Mad Zagyg

Visitor
This actually means that way more people are buying D&D than are buying Pathfinder because D&D has released only a tiny percentage of product compared to Paizo's release schedule.
 

Wicht

Adventurer
This actually means that way more people are buying D&D than are buying Pathfinder because D&D has released only a tiny percentage of product compared to Paizo's release schedule.
Conversely it could mean that people are buying twice as many Pathfinder products because they tend to have half the pricepoint.

Actually though, all it means is that at one major hobby store they are both selling about equally when it comes to that stores profit.
 

Wicht

Adventurer
I always appreciate Gary Ray's insights into his store's market.

One thing he pointed out a while back is that 5e is selling more efficiently than Pathfinder is. They are both selling in similar numbers, but 5e does it with only 9 products. (Which is what I think Mad Zagyg could have pointed out and been entirely correct). Gary also pointed out in that same post, however, that we are much further into Pathfinder's life-cycle than 5e and he implies, I think, that Pathfinder's longevity in sells at this point is rather remarkable considering the same number of years applied to a DnD edition run.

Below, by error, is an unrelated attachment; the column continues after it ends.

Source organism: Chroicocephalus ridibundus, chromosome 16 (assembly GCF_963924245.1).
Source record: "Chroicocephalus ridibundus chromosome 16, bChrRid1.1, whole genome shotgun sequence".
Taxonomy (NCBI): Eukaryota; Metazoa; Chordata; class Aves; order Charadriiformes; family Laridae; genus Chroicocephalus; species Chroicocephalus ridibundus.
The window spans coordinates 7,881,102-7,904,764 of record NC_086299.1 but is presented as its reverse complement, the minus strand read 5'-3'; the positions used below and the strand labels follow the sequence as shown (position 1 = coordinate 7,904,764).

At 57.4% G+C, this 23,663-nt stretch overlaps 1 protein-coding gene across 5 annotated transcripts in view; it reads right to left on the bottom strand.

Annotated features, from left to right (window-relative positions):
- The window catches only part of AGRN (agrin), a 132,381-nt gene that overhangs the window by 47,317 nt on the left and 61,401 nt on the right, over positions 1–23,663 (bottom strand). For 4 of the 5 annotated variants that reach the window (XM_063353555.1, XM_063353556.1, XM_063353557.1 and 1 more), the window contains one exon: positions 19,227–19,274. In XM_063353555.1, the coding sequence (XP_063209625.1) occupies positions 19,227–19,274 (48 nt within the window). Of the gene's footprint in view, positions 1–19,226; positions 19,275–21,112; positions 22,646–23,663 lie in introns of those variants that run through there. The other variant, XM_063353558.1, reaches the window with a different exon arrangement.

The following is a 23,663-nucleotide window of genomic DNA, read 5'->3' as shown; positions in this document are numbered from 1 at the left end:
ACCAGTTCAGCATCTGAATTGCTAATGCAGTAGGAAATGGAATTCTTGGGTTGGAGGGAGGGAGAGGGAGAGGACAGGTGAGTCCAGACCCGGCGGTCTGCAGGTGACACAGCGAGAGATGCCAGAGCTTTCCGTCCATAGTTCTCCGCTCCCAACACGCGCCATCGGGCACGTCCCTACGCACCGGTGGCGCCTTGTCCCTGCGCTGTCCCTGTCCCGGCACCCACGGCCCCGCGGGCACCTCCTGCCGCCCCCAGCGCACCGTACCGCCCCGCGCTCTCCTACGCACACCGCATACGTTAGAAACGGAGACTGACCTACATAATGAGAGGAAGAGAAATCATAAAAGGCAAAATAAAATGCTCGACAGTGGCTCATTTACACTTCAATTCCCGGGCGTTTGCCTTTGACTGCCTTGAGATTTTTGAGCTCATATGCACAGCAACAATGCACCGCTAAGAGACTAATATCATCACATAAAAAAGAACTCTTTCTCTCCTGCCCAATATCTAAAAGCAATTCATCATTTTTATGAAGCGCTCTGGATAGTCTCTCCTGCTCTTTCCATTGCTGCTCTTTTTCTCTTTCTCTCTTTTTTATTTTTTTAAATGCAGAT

A point I would make, is that while some fault Paizo for putting out too much product, it seems certain that their gaming/business model has worked to sustain their product.

AQuestion to ponder in this race is: which company is the tortoise and which is the hare? Is slow and steady represented best by slow product release, or by sustained sales over a longer period of time?
 

Morrus

Well, that was fun
Staff member
UPDATED: These figures refer to dollars, not units or customers. Thanks to brotherbaldric who asked them!
 

smiteworks

Explorer
Even though adventures sell much worse than core books, they have an affect on the sales volume for the core if they aren't there. Seeing a bunch of adventures available for a system makes consumers much more confident in the core system.
 

Wicht

Adventurer
Even though adventures sell much worse than core books, they have an affect on the sales volume for the core if they aren't there. Seeing a bunch of adventures available for a system makes consumers much more confident in the core system.
Yeah, I think thats true.